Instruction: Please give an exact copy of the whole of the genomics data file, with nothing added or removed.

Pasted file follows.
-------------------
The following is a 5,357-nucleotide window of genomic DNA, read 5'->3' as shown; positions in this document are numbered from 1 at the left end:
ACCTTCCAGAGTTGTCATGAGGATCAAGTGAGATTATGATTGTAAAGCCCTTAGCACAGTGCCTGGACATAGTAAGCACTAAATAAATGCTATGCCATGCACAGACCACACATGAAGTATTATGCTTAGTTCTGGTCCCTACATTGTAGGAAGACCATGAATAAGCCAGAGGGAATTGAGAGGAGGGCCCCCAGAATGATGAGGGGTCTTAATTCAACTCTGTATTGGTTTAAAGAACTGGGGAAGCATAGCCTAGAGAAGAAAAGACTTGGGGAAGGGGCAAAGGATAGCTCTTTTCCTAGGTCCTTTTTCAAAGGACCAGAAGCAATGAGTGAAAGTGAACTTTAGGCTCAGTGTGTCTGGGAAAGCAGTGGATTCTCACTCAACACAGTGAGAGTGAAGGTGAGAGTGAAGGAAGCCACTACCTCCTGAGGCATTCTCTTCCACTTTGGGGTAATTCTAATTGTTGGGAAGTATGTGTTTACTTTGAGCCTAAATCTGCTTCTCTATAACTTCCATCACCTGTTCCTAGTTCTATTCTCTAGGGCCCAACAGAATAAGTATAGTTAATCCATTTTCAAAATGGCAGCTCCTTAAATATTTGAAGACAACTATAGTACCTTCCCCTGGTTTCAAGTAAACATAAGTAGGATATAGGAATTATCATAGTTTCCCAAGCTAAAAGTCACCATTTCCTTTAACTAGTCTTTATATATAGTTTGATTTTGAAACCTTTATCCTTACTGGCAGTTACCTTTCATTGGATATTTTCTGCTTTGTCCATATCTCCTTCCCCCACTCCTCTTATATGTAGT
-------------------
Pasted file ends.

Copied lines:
The following is a 5,357-nucleotide window of genomic DNA, read 5'->3' as shown; positions in this document are numbered from 1 at the left end:
ACCTTCCAGAGTTGTCATGAGGATCAAGTGAGATTATGATTGTAAAGCCCTTAGCACAGTGCCTGGACATAGTAAGCACTAAATAAATGCTATGCCATGCACAGACCACACATGAAGTATTATGCTTAGTTCTGGTCCCTACATTGTAGGAAGACCATGAATAAGCCAGAGGGAATTGAGAGGAGGGCCCCCAGAATGATGAGGGGTCTTAATTCAACTCTGTATTGGTTTAAAGAACTGGGGAAGCATAGCCTAGAGAAGAAAAGACTTGGGGAAGGGGCAAAGGATAGCTCTTTTCCTAGGTCCTTTTTCAAAGGACCAGAAGCAATGAGTGAAAGTGAACTTTAGGCTCAGTGTGTCTGGGAAAGCAGTGGATTCTCACTCAACACAGTGAGAGTGAAGGTGAGAGTGAAGGAAGCCACTACCTCCTGAGGCATTCTCTTCCACTTTGGGGTAATTCTAATTGTTGGGAAGTATGTGTTTACTTTGAGCCTAAATCTGCTTCTCTATAACTTCCATCACCTGTTCCTAGTTCTATTCTCTAGGGCCCAACAGAATAAGTATAGTTAATCCATTTTCAAAATGGCAGCTCCTTAAATATTTGAAGACAACTATAGTACCTTCCCCTGGTTTCAAGTAAACATAAGTAGGATATAGGAATTATCATAGTTTCCCAAGCTAAAAGTCACCATTTCCTTTAACTAGTCTTTATATATAGTTTGATTTTGAAACCTTTATCCTTACTGGCAGTTACCTTTCATTGGATATTTTCTGCTTTGTCCATATCTCCTTCCCCCACTCCTCTTATATGTAGT